However, despite these limitations, this Phase II trial showed that the coronary sinus reducer is feasible, safe, and potentially efficacious. A new, larger, European trial involving 400 patients and a Phase II, FDA-approved feasibility trial in the United States will further evaluate the safety and efficacy of this device.7 If successfully proven to be helpful in a larger population, this could be a breakthrough in management of these "no-option" patients with chronic refractory angina.


  1. Jolicoeur EM1, Granger CB, Henry TD, Holmes DJ, Pepine CJ, Mark D, Chaitman BR, Gersh BJ, Ohman EM; Working Group Members.; Working Group Members. Clinical and research issues regarding chronic advanced coronary artery disease part I: contemporary and emerging strategies. Am Heart J 2008;155:418-434
  2. Henry TD, Satran D, Hodges JS, Johnson RK, Poulose AK, Campbell AR, Garberich RF, Bart BA, Olson RE, Boisjolie CR, Harvey KL, Arndt TL, Traverse JH. Long-term survival in patients with refractory angina. Eur Heart J 2013;34(34):2683-8.
  3. Henry TD, Satran D, Jolicoeur EM. Treatment of refractory angina in patients not suitable for revascularization. Nat Rev Cardiol 2014;11:78-95
  4. Verheye S, Jolicoeur EM, Behan MW, et al. Efficacy of a device to narrow the coronary sinus in refractory angina. N Engl J Med 2015;372:519-527
  5. Ido A, Hasebe N, Matsuhashi H, Kikuchi K. Coronary sinus occlusion enhances coronary collateral flow and reduces subendocardial ischemia. Am J Physiol Heart Circ Physiol 2001;280:H1361-H1367
  6. Banai S, Ben Muvhar S, Parikh KH, et al. Coronary sinus reducer stent for the treatment of chronic refractory angina pectoris: a prospective, open-label, multicenter, safety feasibility first-in-man study. J Am Coll Cardiol 2007;49:1783-1789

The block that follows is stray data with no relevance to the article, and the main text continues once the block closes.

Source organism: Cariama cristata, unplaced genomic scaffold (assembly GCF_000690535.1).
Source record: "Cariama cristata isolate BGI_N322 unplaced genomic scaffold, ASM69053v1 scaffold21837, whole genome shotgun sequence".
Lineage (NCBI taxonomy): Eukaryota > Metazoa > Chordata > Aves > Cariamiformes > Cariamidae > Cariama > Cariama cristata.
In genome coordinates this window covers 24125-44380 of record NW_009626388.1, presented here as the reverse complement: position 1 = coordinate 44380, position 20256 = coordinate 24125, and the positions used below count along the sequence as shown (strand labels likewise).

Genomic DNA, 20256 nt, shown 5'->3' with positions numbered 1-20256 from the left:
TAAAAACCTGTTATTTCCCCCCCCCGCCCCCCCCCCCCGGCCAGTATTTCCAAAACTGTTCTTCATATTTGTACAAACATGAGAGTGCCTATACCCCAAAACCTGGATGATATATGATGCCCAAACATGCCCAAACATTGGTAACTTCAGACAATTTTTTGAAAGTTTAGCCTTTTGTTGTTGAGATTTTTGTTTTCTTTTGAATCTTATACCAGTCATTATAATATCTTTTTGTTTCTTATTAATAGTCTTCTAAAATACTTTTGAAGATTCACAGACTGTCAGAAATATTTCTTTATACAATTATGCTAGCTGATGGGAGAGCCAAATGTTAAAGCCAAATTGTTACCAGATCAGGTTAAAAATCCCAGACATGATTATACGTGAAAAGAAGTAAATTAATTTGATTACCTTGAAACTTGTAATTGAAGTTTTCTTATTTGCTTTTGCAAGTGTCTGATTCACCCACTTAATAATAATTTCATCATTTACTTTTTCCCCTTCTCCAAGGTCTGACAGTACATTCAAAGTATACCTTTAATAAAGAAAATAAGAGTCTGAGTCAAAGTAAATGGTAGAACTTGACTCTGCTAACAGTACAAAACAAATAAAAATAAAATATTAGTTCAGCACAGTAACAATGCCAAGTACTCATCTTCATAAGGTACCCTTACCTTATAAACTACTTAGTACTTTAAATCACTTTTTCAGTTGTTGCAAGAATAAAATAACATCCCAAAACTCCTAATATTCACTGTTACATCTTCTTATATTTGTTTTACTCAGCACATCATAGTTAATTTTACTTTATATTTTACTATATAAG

7. Neale T. Narrowing Coronary Sinus May Provide Relief From Refractory Angina. http://www.tctmd.com/show.aspx?id=127912 (accessed April 18, 2015).

Clinical Topics: Cardiac Surgery, Invasive Cardiovascular Angiography and Intervention, Noninvasive Imaging, Atherosclerotic Disease (CAD/PAD), Cardiac Surgery and SIHD, Statins, Interventions and Coronary Artery Disease, Interventions and Imaging, Angiography, Echocardiography/Ultrasound, Nuclear Imaging

Keywords: Acetanilides, Allopurinol, Angina Pectoris, Angiography, Benzazepines, Control Groups, Coronary Artery Disease, Coronary Sinus, Double-Blind Method, Echocardiography, Stress, Endocardium, Follow-Up Studies, Myocardial Infarction, Myocardial Ischemia, Myocardial Revascularization, Myocardium, Nicorandil, Pericardium, Piperazines, Quality of Life, Sample Size, Spinal Cord Stimulation, Sulfonamides, Survival Rate, Trimetazidine